A Monsoon Diary

by Julian Crandall Hollick
page 5

June 15th: This morning I went to the Railway Slum Dwellers Colony in Sarvodya Nagar. There's a railway line that runs behind expensive private houses, all with antenna dishes on their walls and Japanese cars in their driveways. Grass has been growing for a long time between the tracks. It's clear very few, if any, trains ever rumble down this piece of lawn. On either side of the railway track are about 135 houses. Which means about two thousand people live in this particular basti.

Sushila, a short woman in her thirties, doesn't beat about the bush: "My name is Sushila. I live in the Kanpur Railways Slum Dwellers Colony.... We have a major problem with electricity because though we do have a municipal lamppost it's not working most of the time. We've tried to get it repaired. Even when it was, it promptly broke again. Now it's permanently out! We have to come and go in the darkness... we don't have any electric supply. You can't do anything. The children just go and sit under the trees. They sit in the shade and try to keep cool. Maybe they might get affected by the Loo. But then they have to go out and sit for some kind of breeze.."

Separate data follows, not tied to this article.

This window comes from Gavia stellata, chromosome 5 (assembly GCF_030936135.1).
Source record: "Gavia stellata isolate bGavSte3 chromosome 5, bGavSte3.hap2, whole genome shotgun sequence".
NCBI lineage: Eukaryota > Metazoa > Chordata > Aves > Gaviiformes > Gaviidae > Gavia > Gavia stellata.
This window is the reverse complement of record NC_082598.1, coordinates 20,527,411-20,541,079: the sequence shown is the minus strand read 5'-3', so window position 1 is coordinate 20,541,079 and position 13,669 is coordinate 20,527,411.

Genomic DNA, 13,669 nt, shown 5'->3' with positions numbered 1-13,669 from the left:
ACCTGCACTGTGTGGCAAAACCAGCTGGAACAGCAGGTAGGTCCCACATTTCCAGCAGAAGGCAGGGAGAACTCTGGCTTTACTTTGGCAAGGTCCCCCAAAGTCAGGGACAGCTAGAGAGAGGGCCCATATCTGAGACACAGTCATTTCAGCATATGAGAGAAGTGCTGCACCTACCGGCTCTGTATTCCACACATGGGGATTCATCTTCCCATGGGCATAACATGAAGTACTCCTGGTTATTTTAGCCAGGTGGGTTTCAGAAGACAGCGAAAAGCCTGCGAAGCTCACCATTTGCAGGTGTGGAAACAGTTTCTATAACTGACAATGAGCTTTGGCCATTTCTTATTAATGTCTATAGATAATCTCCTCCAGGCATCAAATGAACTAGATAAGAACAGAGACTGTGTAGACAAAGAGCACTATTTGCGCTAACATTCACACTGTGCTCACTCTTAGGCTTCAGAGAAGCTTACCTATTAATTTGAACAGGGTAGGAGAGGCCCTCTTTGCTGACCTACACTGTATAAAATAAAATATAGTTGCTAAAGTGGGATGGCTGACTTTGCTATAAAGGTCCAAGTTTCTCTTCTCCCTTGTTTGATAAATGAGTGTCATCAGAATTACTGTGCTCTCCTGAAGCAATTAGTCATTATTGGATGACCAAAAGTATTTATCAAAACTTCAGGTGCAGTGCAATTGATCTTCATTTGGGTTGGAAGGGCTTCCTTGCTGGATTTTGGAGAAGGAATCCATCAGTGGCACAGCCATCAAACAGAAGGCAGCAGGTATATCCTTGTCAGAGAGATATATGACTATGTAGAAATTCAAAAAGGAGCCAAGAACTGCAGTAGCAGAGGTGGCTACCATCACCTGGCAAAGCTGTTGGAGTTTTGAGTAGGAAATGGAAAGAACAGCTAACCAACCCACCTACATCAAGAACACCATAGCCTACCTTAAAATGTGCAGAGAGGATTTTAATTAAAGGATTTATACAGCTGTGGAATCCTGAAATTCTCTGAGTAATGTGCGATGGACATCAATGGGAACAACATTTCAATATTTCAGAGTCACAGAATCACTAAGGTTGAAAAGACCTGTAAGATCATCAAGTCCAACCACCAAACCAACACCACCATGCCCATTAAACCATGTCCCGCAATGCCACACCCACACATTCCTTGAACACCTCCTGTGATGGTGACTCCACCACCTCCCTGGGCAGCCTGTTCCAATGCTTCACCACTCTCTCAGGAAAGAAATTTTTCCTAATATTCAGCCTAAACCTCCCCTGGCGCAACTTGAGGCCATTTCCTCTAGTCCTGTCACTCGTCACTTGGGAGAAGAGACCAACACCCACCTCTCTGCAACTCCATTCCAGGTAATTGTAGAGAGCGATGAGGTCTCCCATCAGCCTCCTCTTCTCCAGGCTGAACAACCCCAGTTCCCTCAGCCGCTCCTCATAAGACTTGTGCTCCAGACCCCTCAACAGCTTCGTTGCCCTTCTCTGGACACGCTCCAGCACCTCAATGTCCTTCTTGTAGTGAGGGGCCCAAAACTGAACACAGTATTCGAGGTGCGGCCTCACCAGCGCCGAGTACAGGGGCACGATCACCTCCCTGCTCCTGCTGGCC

With the usual consequences: lots of sickness among the kids. Made worse, of course, by the rains. "Yes, the Rains are a real problem. The minute is starts raining, our houses get flooded. There is no way we can get the water out of here. We have to get up in our sleep and bail the water out of our houses."

"But how much water is there usually? Are you underwater?"

No stopping Sushila now. "When it's raining, we can get up to two feet of water in our houses. Sometimes, we wake up soaked through.... After the last rains we've built a small wall in front of our houses. I don't know how effective it will be when the rains are heavy. But we think it'll maybe prevent the water entering our houses."

One woman called Leela is gently pushed forward by the others. Sushila points to her with pride: "Take a look at this woman who is pregnant. It is so hot... we can't do anything to help her stay cool, make her at least comfortable. She has to suffer through it."

"When is your baby due?"

"In one month" she whispers.


Diary Pages:

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